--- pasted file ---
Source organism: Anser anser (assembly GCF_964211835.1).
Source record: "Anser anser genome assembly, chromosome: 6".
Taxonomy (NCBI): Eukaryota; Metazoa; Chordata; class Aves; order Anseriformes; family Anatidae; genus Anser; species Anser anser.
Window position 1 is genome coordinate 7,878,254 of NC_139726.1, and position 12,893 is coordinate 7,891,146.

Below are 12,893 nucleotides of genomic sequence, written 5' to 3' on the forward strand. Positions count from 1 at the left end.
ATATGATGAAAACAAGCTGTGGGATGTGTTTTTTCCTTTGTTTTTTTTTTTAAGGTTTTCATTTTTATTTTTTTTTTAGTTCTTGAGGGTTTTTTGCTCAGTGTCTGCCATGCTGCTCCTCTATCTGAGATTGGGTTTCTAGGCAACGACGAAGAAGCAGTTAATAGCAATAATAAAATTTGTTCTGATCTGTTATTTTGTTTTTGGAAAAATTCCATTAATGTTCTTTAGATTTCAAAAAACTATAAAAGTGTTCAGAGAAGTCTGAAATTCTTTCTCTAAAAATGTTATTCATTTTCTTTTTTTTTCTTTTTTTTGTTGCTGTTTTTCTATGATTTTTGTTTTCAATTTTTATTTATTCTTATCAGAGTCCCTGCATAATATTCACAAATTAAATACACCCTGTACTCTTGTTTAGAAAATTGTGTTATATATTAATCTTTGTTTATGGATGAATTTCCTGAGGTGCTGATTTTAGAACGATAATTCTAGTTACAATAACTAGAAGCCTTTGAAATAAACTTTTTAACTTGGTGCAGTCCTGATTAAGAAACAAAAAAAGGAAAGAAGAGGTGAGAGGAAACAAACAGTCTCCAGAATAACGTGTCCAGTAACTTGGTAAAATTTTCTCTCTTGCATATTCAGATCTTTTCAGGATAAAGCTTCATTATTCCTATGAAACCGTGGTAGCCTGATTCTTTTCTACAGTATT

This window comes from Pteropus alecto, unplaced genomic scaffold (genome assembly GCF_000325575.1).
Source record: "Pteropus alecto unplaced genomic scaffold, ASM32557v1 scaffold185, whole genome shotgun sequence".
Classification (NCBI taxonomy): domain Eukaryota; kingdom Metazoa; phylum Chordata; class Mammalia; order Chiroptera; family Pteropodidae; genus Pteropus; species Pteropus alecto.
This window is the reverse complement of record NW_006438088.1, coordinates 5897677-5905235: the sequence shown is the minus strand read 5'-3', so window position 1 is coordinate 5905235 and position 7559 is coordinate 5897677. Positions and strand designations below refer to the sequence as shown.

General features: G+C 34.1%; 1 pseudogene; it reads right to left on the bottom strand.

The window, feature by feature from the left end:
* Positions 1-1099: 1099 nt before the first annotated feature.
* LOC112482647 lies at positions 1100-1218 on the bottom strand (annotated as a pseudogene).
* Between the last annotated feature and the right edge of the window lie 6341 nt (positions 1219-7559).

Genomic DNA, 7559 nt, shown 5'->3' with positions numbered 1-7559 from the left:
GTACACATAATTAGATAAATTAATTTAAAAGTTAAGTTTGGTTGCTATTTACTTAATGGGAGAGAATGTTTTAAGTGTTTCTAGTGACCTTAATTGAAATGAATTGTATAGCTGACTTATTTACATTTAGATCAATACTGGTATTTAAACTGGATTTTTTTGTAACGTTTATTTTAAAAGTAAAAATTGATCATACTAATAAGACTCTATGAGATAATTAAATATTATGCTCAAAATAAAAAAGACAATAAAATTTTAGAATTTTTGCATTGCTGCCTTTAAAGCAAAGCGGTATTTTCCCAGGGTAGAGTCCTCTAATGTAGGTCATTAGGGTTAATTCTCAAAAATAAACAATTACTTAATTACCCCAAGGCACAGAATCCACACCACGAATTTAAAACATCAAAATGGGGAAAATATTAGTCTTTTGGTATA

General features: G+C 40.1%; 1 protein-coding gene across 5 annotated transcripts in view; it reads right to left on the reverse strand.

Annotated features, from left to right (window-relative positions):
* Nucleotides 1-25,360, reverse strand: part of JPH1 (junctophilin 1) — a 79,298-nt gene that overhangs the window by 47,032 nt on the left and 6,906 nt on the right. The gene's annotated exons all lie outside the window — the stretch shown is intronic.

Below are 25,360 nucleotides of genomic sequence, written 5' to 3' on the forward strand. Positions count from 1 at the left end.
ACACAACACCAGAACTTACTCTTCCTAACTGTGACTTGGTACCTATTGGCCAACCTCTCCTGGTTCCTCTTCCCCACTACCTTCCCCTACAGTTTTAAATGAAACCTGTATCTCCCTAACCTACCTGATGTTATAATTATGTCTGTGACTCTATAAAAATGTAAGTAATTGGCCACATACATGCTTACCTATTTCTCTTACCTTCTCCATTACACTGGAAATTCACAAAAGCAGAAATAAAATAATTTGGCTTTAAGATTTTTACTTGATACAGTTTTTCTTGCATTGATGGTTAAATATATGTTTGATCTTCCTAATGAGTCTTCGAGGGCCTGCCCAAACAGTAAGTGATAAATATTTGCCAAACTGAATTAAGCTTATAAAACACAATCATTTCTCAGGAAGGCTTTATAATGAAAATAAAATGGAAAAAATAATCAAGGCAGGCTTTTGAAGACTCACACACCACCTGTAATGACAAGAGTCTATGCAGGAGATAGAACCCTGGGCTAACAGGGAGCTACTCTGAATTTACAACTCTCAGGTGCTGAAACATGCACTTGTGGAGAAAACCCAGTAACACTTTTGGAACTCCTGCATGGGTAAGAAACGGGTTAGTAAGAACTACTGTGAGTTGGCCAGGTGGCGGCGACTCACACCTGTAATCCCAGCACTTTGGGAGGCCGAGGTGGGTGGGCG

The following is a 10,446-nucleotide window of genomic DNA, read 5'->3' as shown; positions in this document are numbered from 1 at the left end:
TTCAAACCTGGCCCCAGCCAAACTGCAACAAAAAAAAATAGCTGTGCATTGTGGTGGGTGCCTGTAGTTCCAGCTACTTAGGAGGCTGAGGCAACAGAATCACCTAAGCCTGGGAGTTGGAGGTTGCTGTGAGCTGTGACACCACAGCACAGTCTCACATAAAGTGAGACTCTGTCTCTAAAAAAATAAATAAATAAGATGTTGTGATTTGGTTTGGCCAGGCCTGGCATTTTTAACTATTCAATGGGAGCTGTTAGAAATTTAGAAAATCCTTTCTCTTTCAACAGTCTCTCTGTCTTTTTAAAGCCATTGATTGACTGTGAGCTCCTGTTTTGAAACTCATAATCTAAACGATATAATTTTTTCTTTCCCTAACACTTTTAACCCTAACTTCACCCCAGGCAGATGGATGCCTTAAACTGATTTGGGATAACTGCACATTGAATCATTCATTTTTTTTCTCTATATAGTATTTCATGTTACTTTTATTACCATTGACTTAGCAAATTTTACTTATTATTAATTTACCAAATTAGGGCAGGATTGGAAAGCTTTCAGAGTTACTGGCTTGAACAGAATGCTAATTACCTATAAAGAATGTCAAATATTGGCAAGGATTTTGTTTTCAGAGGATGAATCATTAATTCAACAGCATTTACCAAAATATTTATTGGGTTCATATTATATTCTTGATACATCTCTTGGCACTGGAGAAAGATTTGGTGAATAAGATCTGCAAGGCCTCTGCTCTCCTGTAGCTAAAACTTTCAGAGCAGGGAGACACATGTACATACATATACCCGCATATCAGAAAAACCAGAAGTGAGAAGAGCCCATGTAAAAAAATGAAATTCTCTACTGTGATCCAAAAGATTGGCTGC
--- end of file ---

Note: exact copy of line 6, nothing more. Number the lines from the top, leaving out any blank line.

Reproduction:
ATATGATGAAAACAAGCTGTGGGATGTGTTTTTTCCTTTGTTTTTTTTTTTAAGGTTTTCATTTTTATTTTTTTTTTAGTTCTTGAGGGTTTTTTGCTCAGTGTCTGCCATGCTGCTCCTCTATCTGAGATTGGGTTTCTAGGCAACGACGAAGAAGCAGTTAATAGCAATAATAAAATTTGTTCTGATCTGTTATTTTGTTTTTGGAAAAATTCCATTAATGTTCTTTAGATTTCAAAAAACTATAAAAGTGTTCAGAGAAGTCTGAAATTCTTTCTCTAAAAATGTTATTCATTTTCTTTTTTTTTCTTTTTTTTGTTGCTGTTTTTCTATGATTTTTGTTTTCAATTTTTATTTATTCTTATCAGAGTCCCTGCATAATATTCACAAATTAAATACACCCTGTACTCTTGTTTAGAAAATTGTGTTATATATTAATCTTTGTTTATGGATGAATTTCCTGAGGTGCTGATTTTAGAACGATAATTCTAGTTACAATAACTAGAAGCCTTTGAAATAAACTTTTTAACTTGGTGCAGTCCTGATTAAGAAACAAAAAAAGGAAAGAAGAGGTGAGAGGAAACAAACAGTCTCCAGAATAACGTGTCCAGTAACTTGGTAAAATTTTCTCTCTTGCATATTCAGATCTTTTCAGGATAAAGCTTCATTATTCCTATGAAACCGTGGTAGCCTGATTCTTTTCTACAGTATT